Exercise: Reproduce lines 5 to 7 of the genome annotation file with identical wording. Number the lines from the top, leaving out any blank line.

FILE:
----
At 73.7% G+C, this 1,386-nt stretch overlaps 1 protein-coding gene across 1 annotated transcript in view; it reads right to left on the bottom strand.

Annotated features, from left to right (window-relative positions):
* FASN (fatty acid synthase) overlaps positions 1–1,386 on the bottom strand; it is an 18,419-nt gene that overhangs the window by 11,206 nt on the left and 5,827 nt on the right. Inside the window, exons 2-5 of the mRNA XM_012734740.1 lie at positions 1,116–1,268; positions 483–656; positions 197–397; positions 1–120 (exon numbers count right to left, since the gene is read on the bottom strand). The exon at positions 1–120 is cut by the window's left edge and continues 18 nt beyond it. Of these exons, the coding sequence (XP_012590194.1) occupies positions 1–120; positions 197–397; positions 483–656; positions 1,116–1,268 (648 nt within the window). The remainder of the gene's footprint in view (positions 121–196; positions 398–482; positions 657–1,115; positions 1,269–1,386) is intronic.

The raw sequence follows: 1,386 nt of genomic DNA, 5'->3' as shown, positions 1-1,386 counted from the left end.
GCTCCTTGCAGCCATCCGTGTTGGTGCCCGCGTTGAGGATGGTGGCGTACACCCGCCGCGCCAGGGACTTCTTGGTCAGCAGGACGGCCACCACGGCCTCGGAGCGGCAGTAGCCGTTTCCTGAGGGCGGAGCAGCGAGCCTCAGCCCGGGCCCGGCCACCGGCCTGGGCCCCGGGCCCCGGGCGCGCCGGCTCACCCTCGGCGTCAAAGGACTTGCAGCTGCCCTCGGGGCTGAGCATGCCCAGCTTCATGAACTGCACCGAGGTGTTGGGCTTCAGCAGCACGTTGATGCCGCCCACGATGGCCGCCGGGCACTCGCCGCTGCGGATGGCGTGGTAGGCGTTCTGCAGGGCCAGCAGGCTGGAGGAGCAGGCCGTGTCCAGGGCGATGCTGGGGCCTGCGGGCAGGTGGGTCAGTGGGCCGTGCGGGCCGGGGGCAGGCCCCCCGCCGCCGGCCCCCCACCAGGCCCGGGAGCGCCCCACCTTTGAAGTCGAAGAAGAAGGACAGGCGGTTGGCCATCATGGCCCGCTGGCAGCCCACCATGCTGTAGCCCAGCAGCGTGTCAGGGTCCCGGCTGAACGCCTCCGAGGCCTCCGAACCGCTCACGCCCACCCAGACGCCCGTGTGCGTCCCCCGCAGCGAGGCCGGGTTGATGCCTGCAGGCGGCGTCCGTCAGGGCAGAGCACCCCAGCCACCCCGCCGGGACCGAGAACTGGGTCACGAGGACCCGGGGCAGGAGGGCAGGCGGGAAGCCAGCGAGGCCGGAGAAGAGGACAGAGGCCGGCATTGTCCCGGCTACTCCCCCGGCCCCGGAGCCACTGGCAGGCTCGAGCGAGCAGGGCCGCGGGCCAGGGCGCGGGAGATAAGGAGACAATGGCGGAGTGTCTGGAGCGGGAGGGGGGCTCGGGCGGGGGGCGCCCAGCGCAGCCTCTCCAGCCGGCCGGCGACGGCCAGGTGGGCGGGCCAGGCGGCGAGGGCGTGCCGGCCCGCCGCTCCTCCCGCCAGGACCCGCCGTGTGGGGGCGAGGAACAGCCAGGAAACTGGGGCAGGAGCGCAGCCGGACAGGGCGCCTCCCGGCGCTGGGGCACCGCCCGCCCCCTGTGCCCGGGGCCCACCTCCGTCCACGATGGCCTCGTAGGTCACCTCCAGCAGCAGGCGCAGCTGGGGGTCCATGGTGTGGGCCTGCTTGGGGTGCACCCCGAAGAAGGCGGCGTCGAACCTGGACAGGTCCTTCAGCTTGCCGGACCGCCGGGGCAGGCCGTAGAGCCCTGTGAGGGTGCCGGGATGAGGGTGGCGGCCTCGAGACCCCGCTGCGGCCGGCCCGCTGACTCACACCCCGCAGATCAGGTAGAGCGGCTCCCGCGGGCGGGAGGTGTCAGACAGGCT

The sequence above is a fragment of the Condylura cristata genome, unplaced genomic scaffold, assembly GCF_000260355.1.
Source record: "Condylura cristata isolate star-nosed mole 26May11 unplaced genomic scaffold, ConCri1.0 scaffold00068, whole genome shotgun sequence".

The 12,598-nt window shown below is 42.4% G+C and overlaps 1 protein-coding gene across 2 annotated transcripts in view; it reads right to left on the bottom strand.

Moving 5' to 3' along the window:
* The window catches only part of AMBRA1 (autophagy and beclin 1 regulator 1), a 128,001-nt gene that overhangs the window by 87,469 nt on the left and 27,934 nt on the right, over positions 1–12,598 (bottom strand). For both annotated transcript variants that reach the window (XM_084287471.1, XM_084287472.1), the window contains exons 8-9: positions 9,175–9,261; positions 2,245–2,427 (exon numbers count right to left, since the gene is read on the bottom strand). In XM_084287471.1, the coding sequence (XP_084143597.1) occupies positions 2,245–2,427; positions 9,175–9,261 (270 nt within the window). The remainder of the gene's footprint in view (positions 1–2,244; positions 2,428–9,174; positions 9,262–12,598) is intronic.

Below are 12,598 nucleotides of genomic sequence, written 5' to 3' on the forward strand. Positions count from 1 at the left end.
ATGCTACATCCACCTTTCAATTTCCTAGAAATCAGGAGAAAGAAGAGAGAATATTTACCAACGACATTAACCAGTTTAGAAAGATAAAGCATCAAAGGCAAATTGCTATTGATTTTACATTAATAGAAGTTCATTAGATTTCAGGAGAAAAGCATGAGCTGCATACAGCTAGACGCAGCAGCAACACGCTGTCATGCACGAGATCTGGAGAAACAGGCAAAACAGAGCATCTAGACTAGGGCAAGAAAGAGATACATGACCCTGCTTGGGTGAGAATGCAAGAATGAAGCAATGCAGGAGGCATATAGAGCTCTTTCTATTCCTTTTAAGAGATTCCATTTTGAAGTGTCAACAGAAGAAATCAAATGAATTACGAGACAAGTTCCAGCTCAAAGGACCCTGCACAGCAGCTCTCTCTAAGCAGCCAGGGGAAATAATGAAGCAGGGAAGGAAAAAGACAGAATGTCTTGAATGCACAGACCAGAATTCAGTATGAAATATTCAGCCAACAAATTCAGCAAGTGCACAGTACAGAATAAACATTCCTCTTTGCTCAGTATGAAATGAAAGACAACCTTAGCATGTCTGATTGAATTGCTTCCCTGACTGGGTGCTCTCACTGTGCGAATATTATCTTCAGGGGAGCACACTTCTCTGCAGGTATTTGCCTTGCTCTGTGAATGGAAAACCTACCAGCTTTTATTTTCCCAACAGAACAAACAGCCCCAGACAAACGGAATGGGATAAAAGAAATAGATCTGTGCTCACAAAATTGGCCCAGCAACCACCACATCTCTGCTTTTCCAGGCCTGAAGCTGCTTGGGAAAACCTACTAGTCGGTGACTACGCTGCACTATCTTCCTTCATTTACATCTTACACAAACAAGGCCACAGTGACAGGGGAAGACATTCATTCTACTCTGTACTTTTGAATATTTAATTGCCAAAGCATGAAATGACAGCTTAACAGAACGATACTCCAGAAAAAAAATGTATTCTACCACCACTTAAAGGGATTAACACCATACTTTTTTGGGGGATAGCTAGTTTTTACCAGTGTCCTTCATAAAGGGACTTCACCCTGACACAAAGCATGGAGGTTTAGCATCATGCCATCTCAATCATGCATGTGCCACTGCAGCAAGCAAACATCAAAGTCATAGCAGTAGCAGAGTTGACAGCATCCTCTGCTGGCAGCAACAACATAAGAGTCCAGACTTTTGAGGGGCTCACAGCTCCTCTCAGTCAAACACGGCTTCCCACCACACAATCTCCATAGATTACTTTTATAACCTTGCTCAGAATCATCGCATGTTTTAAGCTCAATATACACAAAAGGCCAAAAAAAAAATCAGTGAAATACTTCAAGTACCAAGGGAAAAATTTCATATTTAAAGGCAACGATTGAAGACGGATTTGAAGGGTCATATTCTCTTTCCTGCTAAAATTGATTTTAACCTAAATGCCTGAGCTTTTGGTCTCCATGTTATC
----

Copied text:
GCTCCTTGCAGCCATCCGTGTTGGTGCCCGCGTTGAGGATGGTGGCGTACACCCGCCGCGCCAGGGACTTCTTGGTCAGCAGGACGGCCACCACGGCCTCGGAGCGGCAGTAGCCGTTTCCTGAGGGCGGAGCAGCGAGCCTCAGCCCGGGCCCGGCCACCGGCCTGGGCCCCGGGCCCCGGGCGCGCCGGCTCACCCTCGGCGTCAAAGGACTTGCAGCTGCCCTCGGGGCTGAGCATGCCCAGCTTCATGAACTGCACCGAGGTGTTGGGCTTCAGCAGCACGTTGATGCCGCCCACGATGGCCGCCGGGCACTCGCCGCTGCGGATGGCGTGGTAGGCGTTCTGCAGGGCCAGCAGGCTGGAGGAGCAGGCCGTGTCCAGGGCGATGCTGGGGCCTGCGGGCAGGTGGGTCAGTGGGCCGTGCGGGCCGGGGGCAGGCCCCCCGCCGCCGGCCCCCCACCAGGCCCGGGAGCGCCCCACCTTTGAAGTCGAAGAAGAAGGACAGGCGGTTGGCCATCATGGCCCGCTGGCAGCCCACCATGCTGTAGCCCAGCAGCGTGTCAGGGTCCCGGCTGAACGCCTCCGAGGCCTCCGAACCGCTCACGCCCACCCAGACGCCCGTGTGCGTCCCCCGCAGCGAGGCCGGGTTGATGCCTGCAGGCGGCGTCCGTCAGGGCAGAGCACCCCAGCCACCCCGCCGGGACCGAGAACTGGGTCACGAGGACCCGGGGCAGGAGGGCAGGCGGGAAGCCAGCGAGGCCGGAGAAGAGGACAGAGGCCGGCATTGTCCCGGCTACTCCCCCGGCCCCGGAGCCACTGGCAGGCTCGAGCGAGCAGGGCCGCGGGCCAGGGCGCGGGAGATAAGGAGACAATGGCGGAGTGTCTGGAGCGGGAGGGGGGCTCGGGCGGGGGGCGCCCAGCGCAGCCTCTCCAGCCGGCCGGCGACGGCCAGGTGGGCGGGCCAGGCGGCGAGGGCGTGCCGGCCCGCCGCTCCTCCCGCCAGGACCCGCCGTGTGGGGGCGAGGAACAGCCAGGAAACTGGGGCAGGAGCGCAGCCGGACAGGGCGCCTCCCGGCGCTGGGGCACCGCCCGCCCCCTGTGCCCGGGGCCCACCTCCGTCCACGATGGCCTCGTAGGTCACCTCCAGCAGCAGGCGCAGCTGGGGGTCCATGGTGTGGGCCTGCTTGGGGTGCACCCCGAAGAAGGCGGCGTCGAACCTGGACAGGTCCTTCAGCTTGCCGGACCGCCGGGGCAGGCCGTAGAGCCCTGTGAGGGTGCCGGGATGAGGGTGGCGGCCTCGAGACCCCGCTGCGGCCGGCCCGCTGACTCACACCCCGCAGATCAGGTAGAGCGGCTCCCGCGGGCGGGAGGTGTCAGACAGGCT

The sequence above is a fragment of the Condylura cristata genome, unplaced genomic scaffold, assembly GCF_000260355.1.
Source record: "Condylura cristata isolate star-nosed mole 26May11 unplaced genomic scaffold, ConCri1.0 scaffold00068, whole genome shotgun sequence".